7 out-of-the-box designs at Dutch Design Week 2019 - Red Mud tableware by RCA designers
7 out-of-the-box designs at Dutch Design Week 2019 – Red Mud tableware by RCA designers.

Eindhoven 2019If not now, then when? is the pressing theme of Dutch Design Week 2019. We have picked 7 out-of-the-box sustainable designs showing the propelling power of creativity to shape a better future.

Materialism – The Bag Project by Studio Drift

Materialism - The bag project by Studio Drift - Photo by ©Ralph Roelse
Photo by ©Ralph Roelse.

As ambassadors of Dutch Design Week, Ralph Nauta and Lonneke Gordijn of Studio DRIFT have reduced plastic bags exiting each AH supermarket on an average day in Eindhoven into blocks “to allow visitors to visualise and physically feel the amount of materials we use.” Titled Materialism – The Bag Project, the installation at van ABBEMUSEUM featured a landscape of 3,000 blue plastic cuboids,  each one made of one recycled AH shopping bag. Video clips shot in front of AH stores displayed the rhythmic movements of doors opening and closing to an abstraction that shows our habit of laziness.

Tableware made from byproducts from the metallurgical sector

Red Mud by RCA Designers - Courtesy of Dutch Design Week
Courtesy of Dutch Design Week.

Royal College of Art designers Joris Olde Rikkert, Guillermo Whittembury, Kevin Rouff, Luis Paco Bockelmann created a series of tableware pieces and structural elements that hint to the potential of Red Mud – a.k.a. bauxite residue – is a byproduct residue of the alumina industry. Over 150 million tonnes are produced each year, and left unused in giant pits. “This project questions our notion of ‘waste’, and shows the value of secondary materials in a world of finite resources.” The designers teamed up with factories, research labs, and ceramicists across Europe.

Blowing plastic like glass to challenge the material’s negative perception

Dorian Renard - Photo by Ronald Smits, courtesy of Design Academy Eindhoven
Dorian Renard – Photo by Ronald Smits, courtesy of Design Academy Eindhoven.

Design Academy student Dorian Renard has blowin and melted plastic as if it were glass to you see plastic as you see glass. The Beauty of Distortion series is a study on how our prejudices about materials can be altered through subversive use of crafting techniques, resulting in a series of elegant plastic objects. “Today, plastic increasingly has a negative connotation. Is it possible to shift perspectives towards a new understanding of what this material could evoke?

Rethinking moths as fashion’s natural recyclers

Courtesy of Chiara Tommencioni Pisapia
Courtesy of Chiara Tommencioni Pisapia.

On a side there is fashion, one of the most polluting industries on a global scale, on the other there are moths which are quipped with digestive enzymes to break down keratin-based fibres. Chiara Tommencioni Pisapia has investigated the potential of farming the insects with a lateral-thinking attitude: “what if we see them ad natural recyclers instead of destroyers?” Their dust-like bio waste can further be used as a material in crafting biodegradable objects.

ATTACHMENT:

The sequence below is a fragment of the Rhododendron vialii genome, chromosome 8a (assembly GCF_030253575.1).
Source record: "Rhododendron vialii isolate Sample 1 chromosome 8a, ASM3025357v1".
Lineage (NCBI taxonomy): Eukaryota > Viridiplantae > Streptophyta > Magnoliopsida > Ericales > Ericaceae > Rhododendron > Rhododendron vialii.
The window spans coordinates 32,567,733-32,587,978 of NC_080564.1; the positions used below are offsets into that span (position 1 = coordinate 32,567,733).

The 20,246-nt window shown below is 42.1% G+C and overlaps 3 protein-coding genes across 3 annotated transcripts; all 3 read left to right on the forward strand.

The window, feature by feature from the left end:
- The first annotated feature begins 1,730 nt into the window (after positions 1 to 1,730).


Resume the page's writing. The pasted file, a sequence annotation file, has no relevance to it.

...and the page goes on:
Upcycling stone masonry industries’ by-products

Lithoplast by Shahar Livne - Courtesy of Design Academy Eindhoven.
Courtesy of Design Academy Eindhoven.

The Rethinking Plastic exhibition showcased the works of 25 designers and companies tackling the status quo on plastics. For her Lithoplast project Shahar Livne dug up waste plastic from beaches in the Netherlands and Israel and layered it with minestone and marble dust, by-products from the coal mining and stone masonry industries. With heat and pressure she mimicked the geological process that changes the form and texture of existing rock. “In the far future, when we have stopped producing plastic, we can mine this ‘Lithoplast’ from deep down.”

The Plastic Mine

The Plastic Mine by Studio Thier & van Daalen - Courtesy of Dutch Design Week.
Courtesy of Dutch Design Week.

We became fascinated by the shapes and colours of the residual material from a plastic processing factory,” say Dutch designers Ruben Thier & Iris van Daalen of Thier & Van Daalen studio. This is how the idea arose to make interior products out of it: for example, a side table or a shelf in the bathroom. “A kind of mining of industrial plastic waste”. The designs were exhibited at the Rethinking Plastic exhibition.

Plant-based paint resins for healthier homes and cities

Detail of the Bosco Verticale skyscraper by Stefano Boeri Architects in Milan - Photo by Maurizio Abbiateci, CC.
Detail of the Bosco Verticale skyscraper by Stefano Boeri Architects in Milan – Photo by Maurizio Abbiateci, CC.

Switching to plant-based paint can have a positive impact on both humans and the environment. This is what believe at coating resin manufacturer DSM which has launched Decovery, a series of plant-based resins used for plant-based paint. Decovery contains fewer Volatile Organic Compounds – chemicals which evaporate from the paint and can cause long- and short-term health issues – significantly improving indoor air quality. The innovative paint is designed to be used externally on facades, walls, panels, doors and window frames, while internally the paint is suitable for use on walls, ceilings, floors, and furniture.